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Subject:Translation topic From:"JACK P. SHAW" <jsh -at- SOFTWARE-AG -dot- DE> Date:Tue, 8 Feb 1994 11:59:55 MEZ
First, an aside: I was waylaid for a while with illness,
and during that time my friendly Internet gateway choked
on my undiscontinued mail, throwing a lot away. I know
that some of you wrote and I didn't respond in the last
couple of weeks. Please accept my apologies, and I am
trying to get through the responses to the email that was
salvaged. Please forgive, but I'm not astute enough yet
to be able to make Internet take unplanned absence into
OK. To translation. I, too, was of the mind that a non-native
speaker simply isn't up to the nuances of the task. Was.
After seven+ years of hacking my way into the jungle of
German and dealing with the translation, I've noticed (or
like to believe I have) a strange phenomenon.
I've gotten the impression that those who have to fight
to acquire their second language are acutely attuned to
nuances and shades of meaning. Those whose mother tongue
it is, however, seem to (sometimes) have a more "laid back"
approach to translation. As an example, I've found the native
German speakers actually favor the equally cumbersome and
oft undesirable passive construction when translating from
non-passive english. I surmise quite unscientifically that this
is simply due to conditioning; Germans generally find the
passive construction more "studious/serious"--though not
necessarily more understandable. In short, it's a habit.
On the other hand, a non-native translator to German seems
more likely (again, in my experience) to prefer simpler,
more direct structures and be more aware of subtleties--maybe
a tendency toward "tripping over the freethrow line", as my
basketball coach used to accuse me of doing. Non-native
types "trip" over questionable constructions, word choices,
and the like. IMVHO...
As for your first (two ) sentences, John, wie waere es mit:
>>Als Uebersetzer der Bedienungsanleitungen fuer Schwergeraete
von Englisch ins Deutsch bin ich der Meinung dass es haengt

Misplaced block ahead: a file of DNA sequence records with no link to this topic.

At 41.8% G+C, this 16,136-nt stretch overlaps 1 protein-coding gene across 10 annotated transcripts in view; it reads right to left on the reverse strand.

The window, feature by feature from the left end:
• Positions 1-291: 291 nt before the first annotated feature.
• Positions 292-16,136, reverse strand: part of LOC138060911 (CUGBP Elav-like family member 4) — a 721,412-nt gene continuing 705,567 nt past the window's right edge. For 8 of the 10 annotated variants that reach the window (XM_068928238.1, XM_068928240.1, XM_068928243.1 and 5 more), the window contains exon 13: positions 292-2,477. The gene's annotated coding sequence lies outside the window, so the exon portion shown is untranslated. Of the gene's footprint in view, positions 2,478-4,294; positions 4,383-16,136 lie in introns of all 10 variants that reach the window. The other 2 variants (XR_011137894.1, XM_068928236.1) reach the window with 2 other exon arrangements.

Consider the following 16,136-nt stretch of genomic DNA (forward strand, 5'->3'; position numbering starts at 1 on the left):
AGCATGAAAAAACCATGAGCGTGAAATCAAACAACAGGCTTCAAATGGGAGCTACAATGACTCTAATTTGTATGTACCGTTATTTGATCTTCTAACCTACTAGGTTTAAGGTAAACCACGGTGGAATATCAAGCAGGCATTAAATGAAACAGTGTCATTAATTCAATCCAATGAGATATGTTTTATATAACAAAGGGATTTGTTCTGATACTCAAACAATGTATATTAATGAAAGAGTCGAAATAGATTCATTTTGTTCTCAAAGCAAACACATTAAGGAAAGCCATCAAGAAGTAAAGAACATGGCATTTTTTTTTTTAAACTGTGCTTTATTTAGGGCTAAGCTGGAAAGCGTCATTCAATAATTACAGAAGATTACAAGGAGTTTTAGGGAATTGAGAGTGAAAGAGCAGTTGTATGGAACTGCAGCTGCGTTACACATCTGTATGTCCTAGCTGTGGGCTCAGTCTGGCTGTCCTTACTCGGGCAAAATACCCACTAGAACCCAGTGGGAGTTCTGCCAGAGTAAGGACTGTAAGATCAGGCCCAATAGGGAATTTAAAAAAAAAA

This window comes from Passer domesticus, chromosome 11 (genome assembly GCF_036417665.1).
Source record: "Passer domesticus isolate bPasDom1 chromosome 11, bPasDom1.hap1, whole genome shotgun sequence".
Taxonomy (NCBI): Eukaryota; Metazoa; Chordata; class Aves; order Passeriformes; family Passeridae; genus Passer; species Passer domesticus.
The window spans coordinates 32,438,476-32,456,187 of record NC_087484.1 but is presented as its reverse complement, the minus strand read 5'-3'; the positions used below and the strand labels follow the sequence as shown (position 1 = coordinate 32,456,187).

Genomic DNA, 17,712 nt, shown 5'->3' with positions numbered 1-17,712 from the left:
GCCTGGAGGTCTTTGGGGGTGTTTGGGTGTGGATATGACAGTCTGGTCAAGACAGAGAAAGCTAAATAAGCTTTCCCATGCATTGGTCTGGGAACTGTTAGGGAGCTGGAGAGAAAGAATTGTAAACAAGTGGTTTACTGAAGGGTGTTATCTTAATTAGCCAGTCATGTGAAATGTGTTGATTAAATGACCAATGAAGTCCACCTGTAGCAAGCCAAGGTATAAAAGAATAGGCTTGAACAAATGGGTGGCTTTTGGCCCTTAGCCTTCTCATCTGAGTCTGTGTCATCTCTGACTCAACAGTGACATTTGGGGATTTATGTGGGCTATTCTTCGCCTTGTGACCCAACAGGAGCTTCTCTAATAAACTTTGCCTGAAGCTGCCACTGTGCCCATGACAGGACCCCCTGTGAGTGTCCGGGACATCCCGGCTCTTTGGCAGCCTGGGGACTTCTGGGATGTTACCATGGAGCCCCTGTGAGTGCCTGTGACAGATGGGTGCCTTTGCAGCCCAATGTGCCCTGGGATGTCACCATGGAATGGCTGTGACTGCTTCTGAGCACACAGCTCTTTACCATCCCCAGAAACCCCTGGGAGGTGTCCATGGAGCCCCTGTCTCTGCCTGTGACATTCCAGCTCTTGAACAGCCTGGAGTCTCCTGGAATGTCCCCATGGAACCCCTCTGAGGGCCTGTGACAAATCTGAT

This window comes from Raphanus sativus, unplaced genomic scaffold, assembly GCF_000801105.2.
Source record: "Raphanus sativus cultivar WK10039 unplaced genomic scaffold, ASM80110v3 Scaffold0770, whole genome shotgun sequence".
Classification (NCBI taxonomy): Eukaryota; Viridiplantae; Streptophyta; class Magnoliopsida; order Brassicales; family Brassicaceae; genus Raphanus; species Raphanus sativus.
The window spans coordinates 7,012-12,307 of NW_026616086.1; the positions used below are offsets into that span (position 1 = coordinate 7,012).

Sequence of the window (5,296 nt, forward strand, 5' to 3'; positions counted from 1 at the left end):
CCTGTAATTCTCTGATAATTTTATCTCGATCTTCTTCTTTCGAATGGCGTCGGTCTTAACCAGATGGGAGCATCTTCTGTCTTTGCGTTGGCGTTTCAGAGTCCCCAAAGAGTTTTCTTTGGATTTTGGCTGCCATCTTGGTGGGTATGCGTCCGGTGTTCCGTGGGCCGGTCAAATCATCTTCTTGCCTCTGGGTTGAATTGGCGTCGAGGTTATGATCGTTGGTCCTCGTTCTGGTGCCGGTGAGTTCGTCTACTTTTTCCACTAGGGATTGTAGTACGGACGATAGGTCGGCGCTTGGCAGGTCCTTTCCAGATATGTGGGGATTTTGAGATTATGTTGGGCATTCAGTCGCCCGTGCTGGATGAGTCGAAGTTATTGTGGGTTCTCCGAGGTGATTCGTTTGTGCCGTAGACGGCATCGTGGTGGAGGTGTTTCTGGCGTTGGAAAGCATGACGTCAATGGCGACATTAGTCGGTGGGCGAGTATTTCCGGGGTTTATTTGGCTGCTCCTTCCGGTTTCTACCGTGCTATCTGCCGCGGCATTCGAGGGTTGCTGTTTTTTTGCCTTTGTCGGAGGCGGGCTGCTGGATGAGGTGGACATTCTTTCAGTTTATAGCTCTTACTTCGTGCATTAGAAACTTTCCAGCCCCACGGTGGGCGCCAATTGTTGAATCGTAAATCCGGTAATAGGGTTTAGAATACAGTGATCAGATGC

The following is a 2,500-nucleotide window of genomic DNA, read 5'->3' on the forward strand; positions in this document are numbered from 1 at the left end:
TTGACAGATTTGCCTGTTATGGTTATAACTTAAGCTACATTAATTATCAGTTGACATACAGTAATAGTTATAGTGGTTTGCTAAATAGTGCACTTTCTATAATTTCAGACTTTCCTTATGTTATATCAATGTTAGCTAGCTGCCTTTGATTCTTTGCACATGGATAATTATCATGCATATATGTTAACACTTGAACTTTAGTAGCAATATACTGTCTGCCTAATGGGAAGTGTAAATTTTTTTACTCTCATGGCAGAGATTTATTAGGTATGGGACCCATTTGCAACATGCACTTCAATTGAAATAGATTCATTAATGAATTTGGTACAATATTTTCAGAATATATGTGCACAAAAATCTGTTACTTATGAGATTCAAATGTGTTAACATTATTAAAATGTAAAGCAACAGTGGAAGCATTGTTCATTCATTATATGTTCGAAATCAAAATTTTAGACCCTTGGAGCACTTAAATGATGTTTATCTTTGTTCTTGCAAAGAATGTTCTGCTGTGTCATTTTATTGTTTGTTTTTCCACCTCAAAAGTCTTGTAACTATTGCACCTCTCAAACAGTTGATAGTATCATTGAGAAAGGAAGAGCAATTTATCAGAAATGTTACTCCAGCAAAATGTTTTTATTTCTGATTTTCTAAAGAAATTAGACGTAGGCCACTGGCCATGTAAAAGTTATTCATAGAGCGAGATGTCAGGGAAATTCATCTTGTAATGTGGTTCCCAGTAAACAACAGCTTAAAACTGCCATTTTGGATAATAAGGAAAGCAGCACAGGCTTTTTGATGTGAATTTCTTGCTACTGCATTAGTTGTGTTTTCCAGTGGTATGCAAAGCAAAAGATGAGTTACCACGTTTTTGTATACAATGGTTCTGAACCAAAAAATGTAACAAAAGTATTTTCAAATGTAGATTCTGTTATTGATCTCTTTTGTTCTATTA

davon ab, wie einfach eine Uebersetzung ist und wie verstaendlich
der (ursprungliche) Satz geschrieben war.<<
No showing off, but as John can tell you, a feeble attempt to do
what he said--translate the first two sentences of his note. I did
that in about a minute, and know already that I'd do it differently
if I had to do it again. You'll have to ask John how well I did;
that's his bread and butter, not mine. But I do know this--most
native-speaking Germans would tend to translate literally from his
two sentences, and would do something like:
>>Waehrend meiner Leben als Uebersetzer habe ich Betriebsanleitungen
fuer Schwergeraete von Englisch ins Deutsch uebersetzt. Ich kann
sagen, der Handhabung (i'm groping here) beim uebersetzen bezeiht
sich direkt dazu, inwieweit der gegebene Satz geschrieben war.<<
If I could, I'd go back and change "der Handhabung" to "die Hand..."
and "dazu" to "darauf". But anyway, the second is a literal
translation of John's two sentences, whereas the former and somewhat
shorter (though single) sentence--and more like I think one would
speak, rather than write, the translation. I think non-native
translators tend to do that, as well--translate to a form that's
more like the spoken. At least in German, there's a strong educ.
conditioning to write one way and speak another.
This has gotten out of hand. My point is, I don't think the non-native
translator is at a disadvantage, but rather sometimes quite more
attuned to make better choices than the "conditioned" native
speaker. No doubt, though, that varies from land to land and, more
obviously and fairly, case to case.